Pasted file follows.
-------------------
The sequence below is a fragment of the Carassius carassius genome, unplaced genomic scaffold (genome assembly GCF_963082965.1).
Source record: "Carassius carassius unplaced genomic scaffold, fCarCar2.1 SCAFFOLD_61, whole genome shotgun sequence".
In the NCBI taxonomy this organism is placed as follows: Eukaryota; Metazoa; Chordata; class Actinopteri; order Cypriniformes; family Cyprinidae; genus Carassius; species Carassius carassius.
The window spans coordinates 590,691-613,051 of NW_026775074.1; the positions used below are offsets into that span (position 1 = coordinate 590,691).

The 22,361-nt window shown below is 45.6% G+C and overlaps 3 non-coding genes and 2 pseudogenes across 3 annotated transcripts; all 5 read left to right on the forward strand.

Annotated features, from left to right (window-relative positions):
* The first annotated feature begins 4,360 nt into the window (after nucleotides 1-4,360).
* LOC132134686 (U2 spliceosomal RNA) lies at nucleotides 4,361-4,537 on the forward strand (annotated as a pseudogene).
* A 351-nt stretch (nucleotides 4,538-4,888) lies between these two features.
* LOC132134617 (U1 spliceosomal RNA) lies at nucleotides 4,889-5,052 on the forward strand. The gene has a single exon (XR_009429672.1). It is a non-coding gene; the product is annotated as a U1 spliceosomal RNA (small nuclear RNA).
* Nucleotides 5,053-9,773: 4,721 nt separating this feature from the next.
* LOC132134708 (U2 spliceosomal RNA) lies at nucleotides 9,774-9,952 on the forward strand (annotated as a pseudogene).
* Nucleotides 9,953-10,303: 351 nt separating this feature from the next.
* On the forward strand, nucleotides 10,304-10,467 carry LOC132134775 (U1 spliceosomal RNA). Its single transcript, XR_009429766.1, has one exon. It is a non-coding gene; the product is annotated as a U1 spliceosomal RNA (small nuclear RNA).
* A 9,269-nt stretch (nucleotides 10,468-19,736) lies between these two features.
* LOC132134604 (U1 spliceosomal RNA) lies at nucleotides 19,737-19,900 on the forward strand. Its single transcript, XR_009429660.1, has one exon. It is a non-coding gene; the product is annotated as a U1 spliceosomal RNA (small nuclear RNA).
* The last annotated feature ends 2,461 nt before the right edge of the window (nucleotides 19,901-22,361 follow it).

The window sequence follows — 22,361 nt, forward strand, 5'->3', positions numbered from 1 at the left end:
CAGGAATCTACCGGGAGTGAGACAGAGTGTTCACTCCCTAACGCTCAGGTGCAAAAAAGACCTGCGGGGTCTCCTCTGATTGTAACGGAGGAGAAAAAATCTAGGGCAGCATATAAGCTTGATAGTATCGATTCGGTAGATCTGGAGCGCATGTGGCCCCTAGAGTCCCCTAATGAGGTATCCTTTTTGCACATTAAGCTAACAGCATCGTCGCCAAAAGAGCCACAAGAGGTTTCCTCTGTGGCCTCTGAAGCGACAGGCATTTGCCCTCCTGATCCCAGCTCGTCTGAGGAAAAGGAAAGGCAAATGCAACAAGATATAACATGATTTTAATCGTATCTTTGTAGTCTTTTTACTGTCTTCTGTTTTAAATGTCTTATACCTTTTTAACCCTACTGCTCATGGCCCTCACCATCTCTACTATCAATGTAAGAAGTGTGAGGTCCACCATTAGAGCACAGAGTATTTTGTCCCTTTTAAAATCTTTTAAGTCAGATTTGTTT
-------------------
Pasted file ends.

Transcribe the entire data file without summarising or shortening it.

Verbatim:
The sequence below is a fragment of the Carassius carassius genome, unplaced genomic scaffold (genome assembly GCF_963082965.1).
Source record: "Carassius carassius unplaced genomic scaffold, fCarCar2.1 SCAFFOLD_61, whole genome shotgun sequence".
In the NCBI taxonomy this organism is placed as follows: Eukaryota; Metazoa; Chordata; class Actinopteri; order Cypriniformes; family Cyprinidae; genus Carassius; species Carassius carassius.
The window spans coordinates 590,691-613,051 of NW_026775074.1; the positions used below are offsets into that span (position 1 = coordinate 590,691).

The 22,361-nt window shown below is 45.6% G+C and overlaps 3 non-coding genes and 2 pseudogenes across 3 annotated transcripts; all 5 read left to right on the forward strand.

Annotated features, from left to right (window-relative positions):
* The first annotated feature begins 4,360 nt into the window (after nucleotides 1-4,360).
* LOC132134686 (U2 spliceosomal RNA) lies at nucleotides 4,361-4,537 on the forward strand (annotated as a pseudogene).
* A 351-nt stretch (nucleotides 4,538-4,888) lies between these two features.
* LOC132134617 (U1 spliceosomal RNA) lies at nucleotides 4,889-5,052 on the forward strand. The gene has a single exon (XR_009429672.1). It is a non-coding gene; the product is annotated as a U1 spliceosomal RNA (small nuclear RNA).
* Nucleotides 5,053-9,773: 4,721 nt separating this feature from the next.
* LOC132134708 (U2 spliceosomal RNA) lies at nucleotides 9,774-9,952 on the forward strand (annotated as a pseudogene).
* Nucleotides 9,953-10,303: 351 nt separating this feature from the next.
* On the forward strand, nucleotides 10,304-10,467 carry LOC132134775 (U1 spliceosomal RNA). Its single transcript, XR_009429766.1, has one exon. It is a non-coding gene; the product is annotated as a U1 spliceosomal RNA (small nuclear RNA).
* A 9,269-nt stretch (nucleotides 10,468-19,736) lies between these two features.
* LOC132134604 (U1 spliceosomal RNA) lies at nucleotides 19,737-19,900 on the forward strand. Its single transcript, XR_009429660.1, has one exon. It is a non-coding gene; the product is annotated as a U1 spliceosomal RNA (small nuclear RNA).
* The last annotated feature ends 2,461 nt before the right edge of the window (nucleotides 19,901-22,361 follow it).

The window sequence follows — 22,361 nt, forward strand, 5'->3', positions numbered from 1 at the left end:
CAGGAATCTACCGGGAGTGAGACAGAGTGTTCACTCCCTAACGCTCAGGTGCAAAAAAGACCTGCGGGGTCTCCTCTGATTGTAACGGAGGAGAAAAAATCTAGGGCAGCATATAAGCTTGATAGTATCGATTCGGTAGATCTGGAGCGCATGTGGCCCCTAGAGTCCCCTAATGAGGTATCCTTTTTGCACATTAAGCTAACAGCATCGTCGCCAAAAGAGCCACAAGAGGTTTCCTCTGTGGCCTCTGAAGCGACAGGCATTTGCCCTCCTGATCCCAGCTCGTCTGAGGAAAAGGAAAGGCAAATGCAACAAGATATAACATGATTTTAATCGTATCTTTGTAGTCTTTTTACTGTCTTCTGTTTTAAATGTCTTATACCTTTTTAACCCTACTGCTCATGGCCCTCACCATCTCTACTATCAATGTAAGAAGTGTGAGGTCCACCATTAGAGCACAGAGTATTTTGTCCCTTTTAAAATCTTTTAAGTCAGATTTGTTT